CSPs Struggle With Their Business Models
To survive the threats posed by current and greenfield challengers, CSP executives can consider several business model strategies. For example, they can pursue operating as a pure-play connectivity provider, become a services aggregator, or expand capabilities through mergers and acquisitions.
Different CSPs have taken these different routes, with varying levels of success. Success depends not only on organizational readiness (such as establishing the right culture and skills), but also on the architectural transformation of technology and business platforms. CSP teams need to establish a highly scalable and dynamic factory model that offers clear separation of network and infrastructure, service and product functionality, and logic. In this model, provisioning and assurance are zero-touch by design, infrastructure is interchangeable, and services are composable.
Do these capabilities sound familiar? This is the realm of hyperscale cloud providers like Amazon, Microsoft, and Google. This is the core of their existence. And this is where the threat to CSPs comes from. In my opinion, these hyperscalers will eat CSPs piece by piece, bit by bit, potentially until they get absorbed completely.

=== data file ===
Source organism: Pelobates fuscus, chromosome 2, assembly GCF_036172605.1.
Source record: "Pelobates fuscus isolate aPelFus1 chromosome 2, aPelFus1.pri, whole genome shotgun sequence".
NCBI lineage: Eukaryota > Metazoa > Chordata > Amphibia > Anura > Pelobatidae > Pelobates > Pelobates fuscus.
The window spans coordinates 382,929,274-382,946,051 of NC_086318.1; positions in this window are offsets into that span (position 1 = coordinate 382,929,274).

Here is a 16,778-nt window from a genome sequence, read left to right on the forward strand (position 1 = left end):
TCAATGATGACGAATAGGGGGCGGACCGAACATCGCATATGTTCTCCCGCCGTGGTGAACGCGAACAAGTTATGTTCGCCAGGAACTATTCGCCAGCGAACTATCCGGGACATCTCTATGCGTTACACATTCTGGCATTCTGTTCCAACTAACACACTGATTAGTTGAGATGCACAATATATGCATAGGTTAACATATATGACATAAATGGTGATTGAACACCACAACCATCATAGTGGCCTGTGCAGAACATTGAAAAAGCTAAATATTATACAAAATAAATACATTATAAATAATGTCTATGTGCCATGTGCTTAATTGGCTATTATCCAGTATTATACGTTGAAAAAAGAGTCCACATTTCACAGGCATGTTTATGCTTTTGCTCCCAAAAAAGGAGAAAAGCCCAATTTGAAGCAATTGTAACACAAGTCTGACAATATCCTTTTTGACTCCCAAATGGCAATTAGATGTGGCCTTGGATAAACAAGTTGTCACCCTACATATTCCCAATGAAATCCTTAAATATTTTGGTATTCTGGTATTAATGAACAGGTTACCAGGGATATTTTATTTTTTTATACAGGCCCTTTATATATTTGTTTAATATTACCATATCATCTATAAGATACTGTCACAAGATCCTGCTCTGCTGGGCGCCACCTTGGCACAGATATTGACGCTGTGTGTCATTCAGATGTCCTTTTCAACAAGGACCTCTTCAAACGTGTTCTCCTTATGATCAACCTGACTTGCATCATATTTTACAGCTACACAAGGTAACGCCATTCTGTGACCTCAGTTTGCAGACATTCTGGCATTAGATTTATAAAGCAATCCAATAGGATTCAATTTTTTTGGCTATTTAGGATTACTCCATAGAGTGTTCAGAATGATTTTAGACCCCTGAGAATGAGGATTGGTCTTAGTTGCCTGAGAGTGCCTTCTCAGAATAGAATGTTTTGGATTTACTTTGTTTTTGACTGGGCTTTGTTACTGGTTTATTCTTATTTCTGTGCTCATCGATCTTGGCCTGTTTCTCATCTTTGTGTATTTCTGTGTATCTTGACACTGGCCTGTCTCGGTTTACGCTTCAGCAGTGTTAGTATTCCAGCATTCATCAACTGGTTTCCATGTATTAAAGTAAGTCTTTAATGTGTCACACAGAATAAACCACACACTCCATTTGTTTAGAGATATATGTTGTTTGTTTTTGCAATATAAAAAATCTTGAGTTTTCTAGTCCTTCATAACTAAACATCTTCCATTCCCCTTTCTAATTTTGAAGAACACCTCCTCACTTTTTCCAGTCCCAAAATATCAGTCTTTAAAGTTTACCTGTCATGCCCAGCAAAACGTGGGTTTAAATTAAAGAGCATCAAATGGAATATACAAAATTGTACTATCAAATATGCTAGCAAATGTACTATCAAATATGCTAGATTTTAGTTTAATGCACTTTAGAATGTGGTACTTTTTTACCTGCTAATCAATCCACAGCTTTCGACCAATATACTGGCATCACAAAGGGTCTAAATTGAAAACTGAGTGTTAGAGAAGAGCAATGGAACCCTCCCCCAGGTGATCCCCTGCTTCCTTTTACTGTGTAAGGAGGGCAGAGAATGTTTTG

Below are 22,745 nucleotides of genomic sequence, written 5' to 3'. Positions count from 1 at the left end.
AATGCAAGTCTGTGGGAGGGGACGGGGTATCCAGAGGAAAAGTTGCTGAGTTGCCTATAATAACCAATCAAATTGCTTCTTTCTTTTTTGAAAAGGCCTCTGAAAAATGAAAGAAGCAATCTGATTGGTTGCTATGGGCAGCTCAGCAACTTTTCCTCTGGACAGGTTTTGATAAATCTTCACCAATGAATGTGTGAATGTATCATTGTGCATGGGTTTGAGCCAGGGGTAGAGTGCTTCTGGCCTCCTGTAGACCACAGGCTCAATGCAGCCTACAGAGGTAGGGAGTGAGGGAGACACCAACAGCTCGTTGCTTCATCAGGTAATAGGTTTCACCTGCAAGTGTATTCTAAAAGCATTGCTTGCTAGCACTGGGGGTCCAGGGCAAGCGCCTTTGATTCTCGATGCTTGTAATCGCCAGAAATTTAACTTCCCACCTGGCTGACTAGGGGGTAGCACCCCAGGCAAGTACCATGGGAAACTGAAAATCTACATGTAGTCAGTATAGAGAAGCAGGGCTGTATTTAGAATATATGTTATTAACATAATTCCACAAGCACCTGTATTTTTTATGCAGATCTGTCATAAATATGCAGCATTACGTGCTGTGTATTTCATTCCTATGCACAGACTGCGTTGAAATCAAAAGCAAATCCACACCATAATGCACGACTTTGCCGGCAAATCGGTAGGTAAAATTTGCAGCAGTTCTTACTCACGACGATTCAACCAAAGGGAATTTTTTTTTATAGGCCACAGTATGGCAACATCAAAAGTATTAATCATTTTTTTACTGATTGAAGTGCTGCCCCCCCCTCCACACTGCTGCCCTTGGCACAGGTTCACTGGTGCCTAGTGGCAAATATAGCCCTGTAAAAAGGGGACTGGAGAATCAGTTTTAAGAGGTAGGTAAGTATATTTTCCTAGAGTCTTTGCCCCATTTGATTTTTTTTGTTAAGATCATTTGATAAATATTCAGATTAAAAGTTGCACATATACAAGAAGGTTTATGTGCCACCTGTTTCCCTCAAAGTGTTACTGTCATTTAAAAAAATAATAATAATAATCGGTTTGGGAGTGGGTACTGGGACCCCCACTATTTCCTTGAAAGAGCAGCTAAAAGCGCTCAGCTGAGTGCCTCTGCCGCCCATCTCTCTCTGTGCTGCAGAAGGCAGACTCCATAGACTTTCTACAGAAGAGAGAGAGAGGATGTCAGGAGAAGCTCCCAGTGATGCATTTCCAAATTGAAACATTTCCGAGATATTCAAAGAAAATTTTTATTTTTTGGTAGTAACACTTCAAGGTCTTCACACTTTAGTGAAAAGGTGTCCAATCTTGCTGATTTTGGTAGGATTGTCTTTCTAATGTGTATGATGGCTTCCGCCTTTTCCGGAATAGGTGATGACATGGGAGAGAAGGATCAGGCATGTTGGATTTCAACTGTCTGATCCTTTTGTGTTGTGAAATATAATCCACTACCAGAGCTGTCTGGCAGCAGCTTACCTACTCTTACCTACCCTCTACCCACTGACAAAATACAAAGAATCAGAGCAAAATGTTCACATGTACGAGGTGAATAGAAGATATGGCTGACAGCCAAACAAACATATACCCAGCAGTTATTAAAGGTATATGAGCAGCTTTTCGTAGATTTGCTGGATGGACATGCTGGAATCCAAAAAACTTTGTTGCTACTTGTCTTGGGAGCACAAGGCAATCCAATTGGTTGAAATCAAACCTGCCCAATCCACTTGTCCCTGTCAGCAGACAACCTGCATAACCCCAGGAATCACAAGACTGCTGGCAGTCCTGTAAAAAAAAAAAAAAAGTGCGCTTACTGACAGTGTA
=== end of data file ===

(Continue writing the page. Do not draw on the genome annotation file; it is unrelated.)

The Dawn of the Hyperscalers
Hyperscalers have been investing heavily in expanding their global platforms and new technology and services. The speed of innovation that they accomplish is phenomenal. As a consequence, CSPs are increasingly switching to public cloud offerings from the hyperscalers, reducing investments in their own private clouds to free up funds for other strategic programs, such as 5G roll-out.
Deutsche Telekom is an example of one of the CSPs that has made this move. In early 2019, the company moved about 60% of its applications to the public cloud. In the process, they reduced the number of data centers from 89 to 13 and realized savings of hundreds of millions of euros.2 At the same time, CSPs are also teaming up with these hyperscalers to provide local public cloud services to their business customers. For example, Telecom Italia teamed up with Google, and Telstra partnered with Microsoft. In the process, these telcos started slowly migrating part of their business capability to the hyperscalers.